Analysis of a mixture design
Use this tool to analyze a mixture design for 2 to 6 factors. Available in Excel with the XLSTAT software.
What is mixture design analysis
Description of models
The analysis of a mixture design is based on the same principle as linear regression. The major difference comes from the model that is used. Several models are available.
By default, XLSTAT associates a reduced model (Simplified Canonical Model) to centroïd simplexes. However, it is possible to change the model if the number of degrees of freedom is sufficient (by increasing the number of repetitions of the experiments).
To fulfil the constraint associated to a mixture design, a polynomial model with no intercept is used. We distinguish two types of models, simplified (special) models and full models (from level 3).
The following models are available:
- Linear model (level 1)
- Quadratic model (level 2)
- Full cubic model (level 3)
- Simplified cubic model (special)
- XLSTAT allows to apply models up to level 4 (simplified and full quartic model).
Estimation of these models is done with classical regression.
Responses optimization and desirability
In the case of many response values y1, ..., ym it is possible to optimize each response value individually and to create a combined desirability function and analyze its values. Proposed by Derringer and Suich (1980), this approach is to first convert each response yi into an individual desirability function di that varies over the range 0 ≤ di ≤ 1.
In the display, XLSTAT gives the 5 best solutions found during the optimization.
Outputs of the analysis of a mixture design in XLSTAT
Variables information: This table shows the information about the factors. For each factor the short name, long name, unit and physical unit are displayed.
Responses optimization: This table gives the 5 best solutions obtained during the responses optimization.
Correlation matrix: This table is displayed to give you a view of the correlations between the various variables selected.
Goodness of fit statistics: The statistics relating to the fitting of the regression model are shown in this table (number of observations, sum of weights, DF, R2, adjusted R2, MSE, RMSE, MAPE, the Durbin-Watson statistic (DW), Mallows Cp coefficient (Cp), AIC, Schwarz' Bayesian (SBC), Amemiya’s Prediction Criterion (PC), Press' statistic, Q2).
The analysis of variance table is used to evaluate the explanatory power of the explanatory variables.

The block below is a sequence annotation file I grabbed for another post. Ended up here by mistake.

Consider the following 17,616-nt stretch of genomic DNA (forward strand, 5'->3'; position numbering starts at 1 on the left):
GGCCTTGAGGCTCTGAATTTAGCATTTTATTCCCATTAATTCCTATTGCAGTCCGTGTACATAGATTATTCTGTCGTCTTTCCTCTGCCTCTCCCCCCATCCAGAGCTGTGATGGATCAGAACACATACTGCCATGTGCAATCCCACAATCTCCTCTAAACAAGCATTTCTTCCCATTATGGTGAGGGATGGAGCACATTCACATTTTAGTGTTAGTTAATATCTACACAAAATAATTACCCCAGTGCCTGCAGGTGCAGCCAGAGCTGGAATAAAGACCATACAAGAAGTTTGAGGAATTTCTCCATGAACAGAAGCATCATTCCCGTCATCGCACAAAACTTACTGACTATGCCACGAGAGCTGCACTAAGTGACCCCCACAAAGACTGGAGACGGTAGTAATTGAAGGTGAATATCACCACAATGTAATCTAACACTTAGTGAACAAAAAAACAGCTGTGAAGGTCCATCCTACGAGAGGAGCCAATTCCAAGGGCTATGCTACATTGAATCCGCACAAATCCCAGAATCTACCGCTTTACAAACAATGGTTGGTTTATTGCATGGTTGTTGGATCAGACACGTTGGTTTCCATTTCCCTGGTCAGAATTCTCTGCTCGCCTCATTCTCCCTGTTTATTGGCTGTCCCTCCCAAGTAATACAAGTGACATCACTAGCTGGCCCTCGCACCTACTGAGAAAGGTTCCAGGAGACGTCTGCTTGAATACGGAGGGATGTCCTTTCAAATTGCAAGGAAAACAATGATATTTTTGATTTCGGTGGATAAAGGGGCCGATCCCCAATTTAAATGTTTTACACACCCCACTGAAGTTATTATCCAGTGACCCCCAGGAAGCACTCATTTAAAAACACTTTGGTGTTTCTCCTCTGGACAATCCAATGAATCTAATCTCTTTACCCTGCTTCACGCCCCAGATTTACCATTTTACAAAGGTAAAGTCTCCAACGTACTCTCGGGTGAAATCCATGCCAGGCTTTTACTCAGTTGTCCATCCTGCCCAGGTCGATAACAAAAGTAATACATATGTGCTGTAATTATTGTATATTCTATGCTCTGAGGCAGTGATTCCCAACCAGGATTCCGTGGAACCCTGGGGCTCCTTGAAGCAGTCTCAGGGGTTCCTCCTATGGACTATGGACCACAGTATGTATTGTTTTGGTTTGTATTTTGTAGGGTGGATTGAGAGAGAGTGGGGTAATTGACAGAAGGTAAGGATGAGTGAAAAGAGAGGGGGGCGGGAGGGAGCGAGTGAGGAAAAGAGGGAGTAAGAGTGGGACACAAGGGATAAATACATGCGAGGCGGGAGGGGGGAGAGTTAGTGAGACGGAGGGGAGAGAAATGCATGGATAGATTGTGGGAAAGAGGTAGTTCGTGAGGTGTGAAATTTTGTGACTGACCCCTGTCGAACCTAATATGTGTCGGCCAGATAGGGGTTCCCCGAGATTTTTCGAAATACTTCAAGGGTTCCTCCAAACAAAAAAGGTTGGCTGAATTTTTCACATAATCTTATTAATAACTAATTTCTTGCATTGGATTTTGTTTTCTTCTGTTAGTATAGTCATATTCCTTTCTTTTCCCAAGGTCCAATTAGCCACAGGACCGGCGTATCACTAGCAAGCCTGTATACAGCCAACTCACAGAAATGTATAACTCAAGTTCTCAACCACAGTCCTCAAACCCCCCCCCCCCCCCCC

The parameters of the model table displays the estimate of the parameters, the corresponding standard error, the Student’s t, the corresponding probability, as well as the confidence interval.
The equation of the model is then displayed to make it easier to read or re-use the model.
The table of standardized coefficients (also called beta coefficients) are used to compare the relative weights of the variables. The higher the absolute value of a coefficient, the more important the weight of the corresponding variable. When the confidence interval around standardized coefficients has value 0 (this can be easily seen on the chart of standardized coefficients), the weight of a variable in the model is not significant.
The predictions and residuals table shows, for each observation, its weight, the value of the qualitative explanatory variable, if there is only one, the observed value of the dependent variable, the model's prediction, the residuals, the confidence intervals together with the fitted prediction and Cook's D if the corresponding options have been activated in the dialog box.
The charts which follow show the results mentioned above. If there is only one explanatory variable in the model, the first chart displayed shows the observed values, the regression line and both types of confidence interval around the predictions. The second chart shows the standardized residuals as a function of the explanatory variable. In principle, the residuals should be distributed randomly around the X-axis. If there is a trend or a shape, this shows a problem with the model.
The three charts displayed next respectively show the evolution of the standardized residuals as a function of the dependent variable, the distance between the predictions and the observations (for an ideal model, the points would all be on the bisector), and the standardized residuals on a bar chart. The last chart quickly shows if an abnormal number of values are outside the interval ]-2, 2−2,2[ given that the latter, assuming that the sample is normally distributed, should contain about 95% of the data.
For each combination of factors, we draw a ternary diagram. This graph shows a response surface on one of the faces of the polyhedron to which the experimental space corresponds. These charts facilitate the interpretation of the model and allow to identify the optimal configurations.